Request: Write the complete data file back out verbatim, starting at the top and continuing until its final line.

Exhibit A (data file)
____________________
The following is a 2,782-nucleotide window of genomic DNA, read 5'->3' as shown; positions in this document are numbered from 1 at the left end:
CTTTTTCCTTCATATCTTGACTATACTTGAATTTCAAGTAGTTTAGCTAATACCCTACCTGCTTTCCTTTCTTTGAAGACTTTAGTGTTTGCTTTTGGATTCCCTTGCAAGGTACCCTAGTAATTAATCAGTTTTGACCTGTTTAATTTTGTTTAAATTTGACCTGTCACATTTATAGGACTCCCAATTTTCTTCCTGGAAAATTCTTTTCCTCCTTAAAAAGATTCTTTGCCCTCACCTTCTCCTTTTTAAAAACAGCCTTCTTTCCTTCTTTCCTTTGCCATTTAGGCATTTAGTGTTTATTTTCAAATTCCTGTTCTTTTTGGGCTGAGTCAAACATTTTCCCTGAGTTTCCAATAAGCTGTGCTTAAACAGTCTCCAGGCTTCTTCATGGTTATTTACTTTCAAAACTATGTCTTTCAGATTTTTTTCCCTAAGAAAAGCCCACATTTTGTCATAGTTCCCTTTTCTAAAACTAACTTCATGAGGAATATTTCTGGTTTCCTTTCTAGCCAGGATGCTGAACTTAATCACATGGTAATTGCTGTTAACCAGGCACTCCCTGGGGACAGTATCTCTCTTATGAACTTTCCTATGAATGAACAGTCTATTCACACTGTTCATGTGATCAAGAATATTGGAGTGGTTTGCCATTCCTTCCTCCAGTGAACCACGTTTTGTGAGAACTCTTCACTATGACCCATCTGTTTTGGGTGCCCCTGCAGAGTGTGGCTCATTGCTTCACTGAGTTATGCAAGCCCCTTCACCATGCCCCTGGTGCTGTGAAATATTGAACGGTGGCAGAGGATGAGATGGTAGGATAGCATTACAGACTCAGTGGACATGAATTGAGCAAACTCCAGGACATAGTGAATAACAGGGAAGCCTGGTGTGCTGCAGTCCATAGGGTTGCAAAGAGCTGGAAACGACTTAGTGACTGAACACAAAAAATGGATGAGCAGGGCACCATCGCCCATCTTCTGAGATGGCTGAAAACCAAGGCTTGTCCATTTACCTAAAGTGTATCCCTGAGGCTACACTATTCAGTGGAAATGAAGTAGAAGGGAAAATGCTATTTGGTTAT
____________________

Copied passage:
The following is a 2,782-nucleotide window of genomic DNA, read 5'->3' as shown; positions in this document are numbered from 1 at the left end:
CTTTTTCCTTCATATCTTGACTATACTTGAATTTCAAGTAGTTTAGCTAATACCCTACCTGCTTTCCTTTCTTTGAAGACTTTAGTGTTTGCTTTTGGATTCCCTTGCAAGGTACCCTAGTAATTAATCAGTTTTGACCTGTTTAATTTTGTTTAAATTTGACCTGTCACATTTATAGGACTCCCAATTTTCTTCCTGGAAAATTCTTTTCCTCCTTAAAAAGATTCTTTGCCCTCACCTTCTCCTTTTTAAAAACAGCCTTCTTTCCTTCTTTCCTTTGCCATTTAGGCATTTAGTGTTTATTTTCAAATTCCTGTTCTTTTTGGGCTGAGTCAAACATTTTCCCTGAGTTTCCAATAAGCTGTGCTTAAACAGTCTCCAGGCTTCTTCATGGTTATTTACTTTCAAAACTATGTCTTTCAGATTTTTTTCCCTAAGAAAAGCCCACATTTTGTCATAGTTCCCTTTTCTAAAACTAACTTCATGAGGAATATTTCTGGTTTCCTTTCTAGCCAGGATGCTGAACTTAATCACATGGTAATTGCTGTTAACCAGGCACTCCCTGGGGACAGTATCTCTCTTATGAACTTTCCTATGAATGAACAGTCTATTCACACTGTTCATGTGATCAAGAATATTGGAGTGGTTTGCCATTCCTTCCTCCAGTGAACCACGTTTTGTGAGAACTCTTCACTATGACCCATCTGTTTTGGGTGCCCCTGCAGAGTGTGGCTCATTGCTTCACTGAGTTATGCAAGCCCCTTCACCATGCCCCTGGTGCTGTGAAATATTGAACGGTGGCAGAGGATGAGATGGTAGGATAGCATTACAGACTCAGTGGACATGAATTGAGCAAACTCCAGGACATAGTGAATAACAGGGAAGCCTGGTGTGCTGCAGTCCATAGGGTTGCAAAGAGCTGGAAACGACTTAGTGACTGAACACAAAAAATGGATGAGCAGGGCACCATCGCCCATCTTCTGAGATGGCTGAAAACCAAGGCTTGTCCATTTACCTAAAGTGTATCCCTGAGGCTACACTATTCAGTGGAAATGAAGTAGAAGGGAAAATGCTATTTGGTTAT